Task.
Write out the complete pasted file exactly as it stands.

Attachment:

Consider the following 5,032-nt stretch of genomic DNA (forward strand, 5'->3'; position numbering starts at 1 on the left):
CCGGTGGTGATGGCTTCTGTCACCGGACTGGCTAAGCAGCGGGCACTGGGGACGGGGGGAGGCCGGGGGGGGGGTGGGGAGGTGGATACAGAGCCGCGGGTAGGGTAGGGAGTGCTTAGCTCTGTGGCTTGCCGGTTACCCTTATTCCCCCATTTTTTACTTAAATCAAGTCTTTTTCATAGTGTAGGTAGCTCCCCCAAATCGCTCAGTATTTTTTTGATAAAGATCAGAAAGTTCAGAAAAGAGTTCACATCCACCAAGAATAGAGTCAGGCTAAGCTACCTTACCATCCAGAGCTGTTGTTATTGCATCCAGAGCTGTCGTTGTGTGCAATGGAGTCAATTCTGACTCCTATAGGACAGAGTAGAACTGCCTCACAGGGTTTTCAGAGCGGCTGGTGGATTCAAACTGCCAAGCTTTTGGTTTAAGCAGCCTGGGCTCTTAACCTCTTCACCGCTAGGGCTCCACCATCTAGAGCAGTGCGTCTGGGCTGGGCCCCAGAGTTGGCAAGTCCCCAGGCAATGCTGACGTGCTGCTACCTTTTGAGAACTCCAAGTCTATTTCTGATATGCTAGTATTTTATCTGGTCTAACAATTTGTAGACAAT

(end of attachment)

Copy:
Consider the following 5,032-nt stretch of genomic DNA (forward strand, 5'->3'; position numbering starts at 1 on the left):
CCGGTGGTGATGGCTTCTGTCACCGGACTGGCTAAGCAGCGGGCACTGGGGACGGGGGGAGGCCGGGGGGGGGGTGGGGAGGTGGATACAGAGCCGCGGGTAGGGTAGGGAGTGCTTAGCTCTGTGGCTTGCCGGTTACCCTTATTCCCCCATTTTTTACTTAAATCAAGTCTTTTTCATAGTGTAGGTAGCTCCCCCAAATCGCTCAGTATTTTTTTGATAAAGATCAGAAAGTTCAGAAAAGAGTTCACATCCACCAAGAATAGAGTCAGGCTAAGCTACCTTACCATCCAGAGCTGTTGTTATTGCATCCAGAGCTGTCGTTGTGTGCAATGGAGTCAATTCTGACTCCTATAGGACAGAGTAGAACTGCCTCACAGGGTTTTCAGAGCGGCTGGTGGATTCAAACTGCCAAGCTTTTGGTTTAAGCAGCCTGGGCTCTTAACCTCTTCACCGCTAGGGCTCCACCATCTAGAGCAGTGCGTCTGGGCTGGGCCCCAGAGTTGGCAAGTCCCCAGGCAATGCTGACGTGCTGCTACCTTTTGAGAACTCCAAGTCTATTTCTGATATGCTAGTATTTTATCTGGTCTAACAATTTGTAGACAAT